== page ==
Our insurance company had us call ServPro to handle the cleanup and recovery. They were rude. They didn't return phone calls. We called State Farm again and asked for someone else. They suggested Service Master. They are saints. They dispatched a team IMMEDIATELY. Paul and Junior showed up and went to work right away--the first thing they did was make sure that we knew we were in good hands--that they were going to clean, remove, strip, assess, pack...everything but cook for us. They were remarkable. They were able to get the two inches of water off of the basement floor and remove the saturated insulation from the basement and dining room ceilings even before they left that night. They were back "with reinforcements" this morning to continue the drying out and to begin the thorough assessment.

And us? We're in a hotel -- one room for Tab and I (and Irie), one for the girls. We've got what clothes we could gather, and books, and DVD players and etc. We're OK.

We're covered. We'll be out of the house for a few months while the place is first stripped to the studs, then rewalled, refloored, re-etc. But for now we're dry and safe.

7 thoughts on “The House on Soggy Lane

  1. We have been thinking of you for the last two days and wanted to call today but figured you were overwhelmed. Know you're in our thoughts. Wish we could be there to help in some way. Love to all.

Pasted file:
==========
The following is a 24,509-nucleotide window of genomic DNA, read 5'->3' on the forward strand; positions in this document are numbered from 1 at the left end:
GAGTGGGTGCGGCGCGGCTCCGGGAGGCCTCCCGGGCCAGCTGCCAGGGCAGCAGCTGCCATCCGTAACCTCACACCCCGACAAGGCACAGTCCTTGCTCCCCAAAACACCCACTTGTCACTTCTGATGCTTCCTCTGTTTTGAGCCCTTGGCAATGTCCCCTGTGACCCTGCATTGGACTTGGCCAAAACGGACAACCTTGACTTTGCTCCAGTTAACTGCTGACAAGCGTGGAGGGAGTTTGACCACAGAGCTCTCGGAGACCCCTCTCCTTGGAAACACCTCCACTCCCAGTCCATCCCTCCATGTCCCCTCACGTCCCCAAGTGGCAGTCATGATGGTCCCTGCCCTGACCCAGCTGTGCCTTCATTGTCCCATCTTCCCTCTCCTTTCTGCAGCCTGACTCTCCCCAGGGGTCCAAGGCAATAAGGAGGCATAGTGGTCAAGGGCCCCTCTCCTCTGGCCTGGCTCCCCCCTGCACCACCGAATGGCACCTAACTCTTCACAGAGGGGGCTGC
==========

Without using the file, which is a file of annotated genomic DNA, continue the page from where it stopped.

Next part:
2. OMG! Scott (and family) -- I just picked up this story from Robin DR's facebook. HS! I'm sorry that we didn't know about this sooner so that we could offer help! -jk

  3. Dear Scott and Tab,

    My thoughts are with you from around the world. I can't imagine the initial shock, horror, and feelings of helplessness. I am so happy to hear that you are insured and that you have a reliable team of professionals to help you re-build your lives. You have my prayers and love. Please let us know if you need any help -- I'm in India but Michael is at home in NH and I'm certain if you need an extra truck or pair of hands (he is great with building and fixing) than he'd be glad to help. Isn't it wonderful to know at times like these that you are not alone? Keep warm and safe. My thoughts are with you...


  4. Scott and Tabitha,
    So sorry to hear about this - I just read about it from facebook connections. I know you have lots of help but if I can pick up the slack anywhere (school, home, PBHHH), please ask....Annette H.

  5. Hey guys,
    So sorry to hear about all of this! We're back in town and happy to feed, house, clean things, etc. We'll leave you alone for a few days, but please call if you need anything. 🙂


  6. I look at these images and cannot help but thinking how I'd feel in a similar situation: devastated. My heart goes out to you all. Of course, you'll "rebuild". Don't get discouraged. Time passes quickly. It sounds like you have a lot of friends back there, who are ready, willing, and able to lend a hand. Were there anything you wanted from me, I hope you feel you could ask.